When it was revealed back in June, people were quick to critique the proposed new gaming platform Google presented with Stadia. Could a service entirely powered and informed by the cloud support lag-free gameplay, do away with game downloads outright, and remove the financial barriers that comes with buying games? For the most part, yes, but as was revealed yesterday, the number of titles available to play on at launch might leave some players with a lot to be desired.
In this blog we’ll re-evaluate what was said during Google’s initial Stadia Connect stream, comparing what games were promised, why they may no longer be viable for Stadia on day one and whether or not Stadia still represents a good deal. The entire service officially launches on 19th November, where anyone who has pre-ordered Stadia’s Founder Pack can jump in. Here’s all you need to know about what you’ll be playing.
As far as launch line-ups go, you could do a lot worse than 12 games. Neither PS4 or Xbox One released with that many, but the advantage these consoles arguably had over Google Stadia is that most were new releases. The likes of Killzone: Shadowfall and Ryse: Son of Rome, for example, simply couldn’t be played anywhere else, whereas Google Stadia’s entire games list are each available elsewhere; many have even been out for as long as a year.
Here’s the official list of 12 titles coming to Google Stadia on day one:
The eagle-eyed amongst you will have noticed that precisely one quarter of this line-up is made up solely of Tomb Raider games, the last of which released in September 2018. Just Dance 2020 is the most recent game released to be featured for Stadia, but there’s an argument to say that this isn’t the ideal game to play with a controller. The biggest boon, we’d suggest, is Red Dead Redemption 2, which only just recently made its way to PC after a year’s exclusivity on console.
The truth about Google Stadia’s launch line-up is that only very few games were initially locked down. Assassin’s Creed Odyssey was always a dead certainty, given that this was the Ubisoft game used to test the Stadia tech as far back as 2018, but not many others were confirmed. Games made available for purchase in June of this year included the likes of Wolfenstein: Youngblood, Power Rangers: Battle for the Grid, Final Fantasy XV and Metro Exodus.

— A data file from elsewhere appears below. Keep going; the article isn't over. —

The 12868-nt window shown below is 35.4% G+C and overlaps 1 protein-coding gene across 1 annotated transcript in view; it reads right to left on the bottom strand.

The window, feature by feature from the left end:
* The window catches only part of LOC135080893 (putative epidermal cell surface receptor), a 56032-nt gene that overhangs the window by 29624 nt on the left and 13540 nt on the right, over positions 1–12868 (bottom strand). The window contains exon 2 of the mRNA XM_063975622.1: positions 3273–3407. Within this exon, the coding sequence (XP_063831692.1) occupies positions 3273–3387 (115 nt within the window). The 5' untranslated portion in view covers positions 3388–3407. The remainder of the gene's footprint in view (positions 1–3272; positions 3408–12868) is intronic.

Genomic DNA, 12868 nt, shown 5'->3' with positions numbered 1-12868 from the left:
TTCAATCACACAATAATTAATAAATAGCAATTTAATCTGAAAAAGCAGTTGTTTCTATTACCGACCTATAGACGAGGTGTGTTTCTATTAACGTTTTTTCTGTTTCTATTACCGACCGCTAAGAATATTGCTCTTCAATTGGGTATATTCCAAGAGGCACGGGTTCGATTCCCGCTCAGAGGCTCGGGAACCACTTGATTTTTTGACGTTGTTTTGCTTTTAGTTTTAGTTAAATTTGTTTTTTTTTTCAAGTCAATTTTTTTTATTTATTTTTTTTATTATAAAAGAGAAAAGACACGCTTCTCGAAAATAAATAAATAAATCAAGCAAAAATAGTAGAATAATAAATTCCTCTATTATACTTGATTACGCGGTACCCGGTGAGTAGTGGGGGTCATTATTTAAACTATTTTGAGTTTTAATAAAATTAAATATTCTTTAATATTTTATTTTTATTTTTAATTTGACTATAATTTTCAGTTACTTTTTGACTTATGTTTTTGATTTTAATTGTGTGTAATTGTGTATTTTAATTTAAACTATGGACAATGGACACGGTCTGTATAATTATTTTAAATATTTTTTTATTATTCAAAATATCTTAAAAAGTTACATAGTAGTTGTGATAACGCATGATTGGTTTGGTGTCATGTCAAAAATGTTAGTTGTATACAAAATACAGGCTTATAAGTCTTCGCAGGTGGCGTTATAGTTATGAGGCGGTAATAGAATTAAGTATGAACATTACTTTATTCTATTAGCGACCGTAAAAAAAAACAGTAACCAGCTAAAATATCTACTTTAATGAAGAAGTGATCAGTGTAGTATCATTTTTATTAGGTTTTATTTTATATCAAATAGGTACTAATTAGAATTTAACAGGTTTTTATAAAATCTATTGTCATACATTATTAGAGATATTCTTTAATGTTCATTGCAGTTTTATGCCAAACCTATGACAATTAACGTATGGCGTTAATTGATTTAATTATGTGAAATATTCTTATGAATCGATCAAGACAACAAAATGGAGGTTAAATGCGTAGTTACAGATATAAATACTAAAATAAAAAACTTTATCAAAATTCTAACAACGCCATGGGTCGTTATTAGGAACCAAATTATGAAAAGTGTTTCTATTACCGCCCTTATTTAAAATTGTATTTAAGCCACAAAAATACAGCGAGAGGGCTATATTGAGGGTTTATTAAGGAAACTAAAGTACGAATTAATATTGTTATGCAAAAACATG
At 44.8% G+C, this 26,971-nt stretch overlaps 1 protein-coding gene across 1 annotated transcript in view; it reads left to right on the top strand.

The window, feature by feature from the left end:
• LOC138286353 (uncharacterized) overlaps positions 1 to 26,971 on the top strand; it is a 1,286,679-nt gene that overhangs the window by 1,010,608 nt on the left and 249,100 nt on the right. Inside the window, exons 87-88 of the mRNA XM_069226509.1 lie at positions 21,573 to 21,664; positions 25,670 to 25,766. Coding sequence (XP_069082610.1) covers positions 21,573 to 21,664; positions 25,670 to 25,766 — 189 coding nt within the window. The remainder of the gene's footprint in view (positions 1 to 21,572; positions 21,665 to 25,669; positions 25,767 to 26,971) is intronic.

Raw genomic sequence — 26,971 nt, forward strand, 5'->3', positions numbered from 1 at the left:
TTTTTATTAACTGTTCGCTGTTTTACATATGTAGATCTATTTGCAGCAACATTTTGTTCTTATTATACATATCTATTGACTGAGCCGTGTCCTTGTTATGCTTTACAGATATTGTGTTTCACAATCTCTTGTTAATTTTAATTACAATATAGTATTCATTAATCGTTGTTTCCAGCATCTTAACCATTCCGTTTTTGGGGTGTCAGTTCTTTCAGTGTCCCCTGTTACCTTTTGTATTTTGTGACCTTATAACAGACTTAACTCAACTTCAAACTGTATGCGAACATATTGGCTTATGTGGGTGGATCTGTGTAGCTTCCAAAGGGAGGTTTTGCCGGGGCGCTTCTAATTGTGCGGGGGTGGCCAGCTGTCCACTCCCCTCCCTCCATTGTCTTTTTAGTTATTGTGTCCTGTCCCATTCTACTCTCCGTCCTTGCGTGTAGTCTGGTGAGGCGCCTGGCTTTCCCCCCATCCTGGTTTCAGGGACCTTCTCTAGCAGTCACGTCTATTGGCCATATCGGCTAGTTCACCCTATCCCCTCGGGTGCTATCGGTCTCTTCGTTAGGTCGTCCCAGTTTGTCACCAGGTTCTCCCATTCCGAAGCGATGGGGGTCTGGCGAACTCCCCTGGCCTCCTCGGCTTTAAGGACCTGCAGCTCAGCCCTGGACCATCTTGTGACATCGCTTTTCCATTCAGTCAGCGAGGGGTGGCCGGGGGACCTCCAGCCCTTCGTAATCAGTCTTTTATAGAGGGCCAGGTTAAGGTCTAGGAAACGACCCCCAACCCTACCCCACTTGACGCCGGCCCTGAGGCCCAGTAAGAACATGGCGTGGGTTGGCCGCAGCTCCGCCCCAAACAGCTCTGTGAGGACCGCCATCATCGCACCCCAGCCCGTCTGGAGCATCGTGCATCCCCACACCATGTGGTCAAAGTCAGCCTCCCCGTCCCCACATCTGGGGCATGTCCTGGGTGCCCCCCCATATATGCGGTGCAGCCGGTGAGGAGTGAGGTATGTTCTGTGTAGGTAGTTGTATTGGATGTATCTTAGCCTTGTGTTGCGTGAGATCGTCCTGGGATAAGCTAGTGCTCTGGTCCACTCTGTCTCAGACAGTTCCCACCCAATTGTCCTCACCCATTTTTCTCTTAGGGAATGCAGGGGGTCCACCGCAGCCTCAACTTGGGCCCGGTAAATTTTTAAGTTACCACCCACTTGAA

Now, obviously, yesterday’s reveal doesn’t mean that these games (and many others) won’t eventually come to Stadia at some point, but it is strange that some of these are lacking given that they too have been out on PS4, Xbox One and PC for several months. After all, Stadia enthusiasts who have already purchased these games are owed the ability to play them.
One of Stadia’s showcase releases that Google kept placing front and centre was Doom Eternal, the long-awaited follow-up to the great 2016 reboot. Unfortunately, this game was delayed in its entirety by publisher Bethesda. Doom Eternal will now release in February of next year instead of November. In this case there’s not a lot you can say about Stadia lacking it at launch. It’s just a little awkward that one of the games used to push Stadia so harshly is now no longer viable.
While Stadia’s initial launch line-up likely won’t blow anybody’s skirt up, the fact of the matter is that any of these games would easily cost you upwards of £20 if bought individually. A Stadia Pro subscription only costs you £8.99 per month (free next year) for the privilege of playing your games without the need for a console on a whole range of smart devices.
Whether that’s enough to tip you over the edge is another matter, because bear in mind that you still need to buy these games individually. Google Stadia’s value proposition is entirely subjective. That £8.99 monthly fee’s main perk includes the ability to play your games at 4K resolution with 5.1 surround sound on any compatible device. The launch-day line-up currently screams that this is a service still in its early access stage.
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